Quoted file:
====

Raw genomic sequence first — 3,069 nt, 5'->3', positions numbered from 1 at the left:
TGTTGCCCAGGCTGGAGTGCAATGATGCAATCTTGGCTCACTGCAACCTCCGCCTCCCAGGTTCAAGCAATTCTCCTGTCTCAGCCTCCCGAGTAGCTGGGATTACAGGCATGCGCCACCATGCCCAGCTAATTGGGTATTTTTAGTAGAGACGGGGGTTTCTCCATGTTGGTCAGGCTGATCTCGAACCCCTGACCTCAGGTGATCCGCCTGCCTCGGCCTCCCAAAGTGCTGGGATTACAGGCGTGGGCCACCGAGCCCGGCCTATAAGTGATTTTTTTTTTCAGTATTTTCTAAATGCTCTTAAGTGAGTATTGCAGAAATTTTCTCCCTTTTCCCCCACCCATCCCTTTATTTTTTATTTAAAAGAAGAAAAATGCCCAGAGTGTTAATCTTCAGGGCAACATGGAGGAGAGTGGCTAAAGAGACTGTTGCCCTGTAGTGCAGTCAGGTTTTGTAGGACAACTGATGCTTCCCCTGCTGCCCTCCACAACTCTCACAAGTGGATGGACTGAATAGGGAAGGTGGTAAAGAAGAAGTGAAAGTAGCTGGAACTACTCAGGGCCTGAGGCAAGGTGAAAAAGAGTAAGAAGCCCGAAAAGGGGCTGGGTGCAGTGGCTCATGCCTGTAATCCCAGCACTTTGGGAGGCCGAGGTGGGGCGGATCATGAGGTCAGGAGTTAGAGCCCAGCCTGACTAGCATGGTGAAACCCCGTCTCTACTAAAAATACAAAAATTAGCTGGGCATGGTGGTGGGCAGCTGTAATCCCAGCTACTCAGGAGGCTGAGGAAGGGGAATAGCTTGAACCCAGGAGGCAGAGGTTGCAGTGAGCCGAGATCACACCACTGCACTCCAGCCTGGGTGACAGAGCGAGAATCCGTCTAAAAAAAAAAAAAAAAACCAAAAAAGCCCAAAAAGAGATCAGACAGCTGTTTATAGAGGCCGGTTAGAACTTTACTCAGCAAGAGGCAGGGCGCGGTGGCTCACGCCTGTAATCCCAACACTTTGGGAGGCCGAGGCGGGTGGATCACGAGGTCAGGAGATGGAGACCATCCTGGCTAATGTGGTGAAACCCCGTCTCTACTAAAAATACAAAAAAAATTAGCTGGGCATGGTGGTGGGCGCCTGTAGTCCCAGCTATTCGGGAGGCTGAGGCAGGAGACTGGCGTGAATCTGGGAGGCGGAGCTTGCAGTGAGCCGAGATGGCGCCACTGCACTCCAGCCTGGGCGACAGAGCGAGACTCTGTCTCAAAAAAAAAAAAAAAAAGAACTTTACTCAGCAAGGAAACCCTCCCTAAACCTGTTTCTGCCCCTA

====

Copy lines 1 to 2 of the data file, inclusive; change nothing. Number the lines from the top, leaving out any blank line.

Raw genomic sequence first — 3,069 nt, 5'->3', positions numbered from 1 at the left:
TGTTGCCCAGGCTGGAGTGCAATGATGCAATCTTGGCTCACTGCAACCTCCGCCTCCCAGGTTCAAGCAATTCTCCTGTCTCAGCCTCCCGAGTAGCTGGGATTACAGGCATGCGCCACCATGCCCAGCTAATTGGGTATTTTTAGTAGAGACGGGGGTTTCTCCATGTTGGTCAGGCTGATCTCGAACCCCTGACCTCAGGTGATCCGCCTGCCTCGGCCTCCCAAAGTGCTGGGATTACAGGCGTGGGCCACCGAGCCCGGCCTATAAGTGATTTTTTTTTTCAGTATTTTCTAAATGCTCTTAAGTGAGTATTGCAGAAATTTTCTCCCTTTTCCCCCACCCATCCCTTTATTTTTTATTTAAAAGAAGAAAAATGCCCAGAGTGTTAATCTTCAGGGCAACATGGAGGAGAGTGGCTAAAGAGACTGTTGCCCTGTAGTGCAGTCAGGTTTTGTAGGACAACTGATGCTTCCCCTGCTGCCCTCCACAACTCTCACAAGTGGATGGACTGAATAGGGAAGGTGGTAAAGAAGAAGTGAAAGTAGCTGGAACTACTCAGGGCCTGAGGCAAGGTGAAAAAGAGTAAGAAGCCCGAAAAGGGGCTGGGTGCAGTGGCTCATGCCTGTAATCCCAGCACTTTGGGAGGCCGAGGTGGGGCGGATCATGAGGTCAGGAGTTAGAGCCCAGCCTGACTAGCATGGTGAAACCCCGTCTCTACTAAAAATACAAAAATTAGCTGGGCATGGTGGTGGGCAGCTGTAATCCCAGCTACTCAGGAGGCTGAGGAAGGGGAATAGCTTGAACCCAGGAGGCAGAGGTTGCAGTGAGCCGAGATCACACCACTGCACTCCAGCCTGGGTGACAGAGCGAGAATCCGTCTAAAAAAAAAAAAAAAAACCAAAAAAGCCCAAAAAGAGATCAGACAGCTGTTTATAGAGGCCGGTTAGAACTTTACTCAGCAAGAGGCAGGGCGCGGTGGCTCACGCCTGTAATCCCAACACTTTGGGAGGCCGAGGCGGGTGGATCACGAGGTCAGGAGATGGAGACCATCCTGGCTAATGTGGTGAAACCCCGTCTCTACTAAAAATACAAAAAAAATTAGCTGGGCATGGTGGTGGGCGCCTGTAGTCCCAGCTATTCGGGAGGCTGAGGCAGGAGACTGGCGTGAATCTGGGAGGCGGAGCTTGCAGTGAGCCGAGATGGCGCCACTGCACTCCAGCCTGGGCGACAGAGCGAGACTCTGTCTCAAAAAAAAAAAAAAAAAGAACTTTACTCAGCAAGGAAACCCTCCCTAAACCTGTTTCTGCCCCTA